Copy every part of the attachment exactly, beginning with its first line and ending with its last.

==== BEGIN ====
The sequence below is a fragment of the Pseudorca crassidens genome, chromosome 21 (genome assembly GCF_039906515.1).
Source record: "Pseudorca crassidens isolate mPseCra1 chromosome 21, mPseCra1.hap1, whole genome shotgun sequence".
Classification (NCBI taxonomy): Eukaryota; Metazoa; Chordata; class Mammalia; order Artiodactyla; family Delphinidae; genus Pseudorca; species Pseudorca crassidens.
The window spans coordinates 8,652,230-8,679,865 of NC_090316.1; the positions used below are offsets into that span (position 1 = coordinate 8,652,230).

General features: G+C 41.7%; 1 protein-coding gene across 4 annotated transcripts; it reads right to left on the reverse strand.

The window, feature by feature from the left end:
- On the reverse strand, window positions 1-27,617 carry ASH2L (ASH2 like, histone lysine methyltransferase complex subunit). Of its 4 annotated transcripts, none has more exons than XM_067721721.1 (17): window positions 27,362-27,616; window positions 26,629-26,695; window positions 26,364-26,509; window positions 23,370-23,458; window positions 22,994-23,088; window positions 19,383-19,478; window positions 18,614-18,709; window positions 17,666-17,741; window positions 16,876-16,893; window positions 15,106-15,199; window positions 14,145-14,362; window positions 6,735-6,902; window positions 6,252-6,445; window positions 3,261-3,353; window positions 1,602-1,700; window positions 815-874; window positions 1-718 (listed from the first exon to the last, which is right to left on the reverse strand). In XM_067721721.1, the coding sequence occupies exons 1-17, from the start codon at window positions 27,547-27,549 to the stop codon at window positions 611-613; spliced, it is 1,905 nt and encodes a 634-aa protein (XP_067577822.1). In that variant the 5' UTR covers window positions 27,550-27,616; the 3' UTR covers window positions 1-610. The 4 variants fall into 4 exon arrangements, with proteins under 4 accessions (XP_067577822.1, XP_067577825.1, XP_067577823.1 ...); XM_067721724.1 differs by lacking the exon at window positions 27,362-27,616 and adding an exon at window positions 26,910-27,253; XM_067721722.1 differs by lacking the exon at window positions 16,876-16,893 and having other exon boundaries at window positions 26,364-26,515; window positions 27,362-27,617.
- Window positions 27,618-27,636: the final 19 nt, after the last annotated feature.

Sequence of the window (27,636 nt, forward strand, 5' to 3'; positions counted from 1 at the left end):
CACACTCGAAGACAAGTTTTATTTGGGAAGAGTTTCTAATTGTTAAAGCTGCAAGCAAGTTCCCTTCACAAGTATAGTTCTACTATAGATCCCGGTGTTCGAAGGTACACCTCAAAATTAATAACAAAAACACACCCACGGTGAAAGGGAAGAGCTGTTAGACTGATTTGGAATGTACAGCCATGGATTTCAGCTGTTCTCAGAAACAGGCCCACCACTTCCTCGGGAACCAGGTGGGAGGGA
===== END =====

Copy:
The sequence below is a fragment of the Pseudorca crassidens genome, chromosome 21 (genome assembly GCF_039906515.1).
Source record: "Pseudorca crassidens isolate mPseCra1 chromosome 21, mPseCra1.hap1, whole genome shotgun sequence".
Classification (NCBI taxonomy): Eukaryota; Metazoa; Chordata; class Mammalia; order Artiodactyla; family Delphinidae; genus Pseudorca; species Pseudorca crassidens.
The window spans coordinates 8,652,230-8,679,865 of NC_090316.1; the positions used below are offsets into that span (position 1 = coordinate 8,652,230).

General features: G+C 41.7%; 1 protein-coding gene across 4 annotated transcripts; it reads right to left on the reverse strand.

The window, feature by feature from the left end:
- On the reverse strand, window positions 1-27,617 carry ASH2L (ASH2 like, histone lysine methyltransferase complex subunit). Of its 4 annotated transcripts, none has more exons than XM_067721721.1 (17): window positions 27,362-27,616; window positions 26,629-26,695; window positions 26,364-26,509; window positions 23,370-23,458; window positions 22,994-23,088; window positions 19,383-19,478; window positions 18,614-18,709; window positions 17,666-17,741; window positions 16,876-16,893; window positions 15,106-15,199; window positions 14,145-14,362; window positions 6,735-6,902; window positions 6,252-6,445; window positions 3,261-3,353; window positions 1,602-1,700; window positions 815-874; window positions 1-718 (listed from the first exon to the last, which is right to left on the reverse strand). In XM_067721721.1, the coding sequence occupies exons 1-17, from the start codon at window positions 27,547-27,549 to the stop codon at window positions 611-613; spliced, it is 1,905 nt and encodes a 634-aa protein (XP_067577822.1). In that variant the 5' UTR covers window positions 27,550-27,616; the 3' UTR covers window positions 1-610. The 4 variants fall into 4 exon arrangements, with proteins under 4 accessions (XP_067577822.1, XP_067577825.1, XP_067577823.1 ...); XM_067721724.1 differs by lacking the exon at window positions 27,362-27,616 and adding an exon at window positions 26,910-27,253; XM_067721722.1 differs by lacking the exon at window positions 16,876-16,893 and having other exon boundaries at window positions 26,364-26,515; window positions 27,362-27,617.
- Window positions 27,618-27,636: the final 19 nt, after the last annotated feature.

Sequence of the window (27,636 nt, forward strand, 5' to 3'; positions counted from 1 at the left end):
CACACTCGAAGACAAGTTTTATTTGGGAAGAGTTTCTAATTGTTAAAGCTGCAAGCAAGTTCCCTTCACAAGTATAGTTCTACTATAGATCCCGGTGTTCGAAGGTACACCTCAAAATTAATAACAAAAACACACCCACGGTGAAAGGGAAGAGCTGTTAGACTGATTTGGAATGTACAGCCATGGATTTCAGCTGTTCTCAGAAACAGGCCCACCACTTCCTCGGGAACCAGGTGGGAGGGA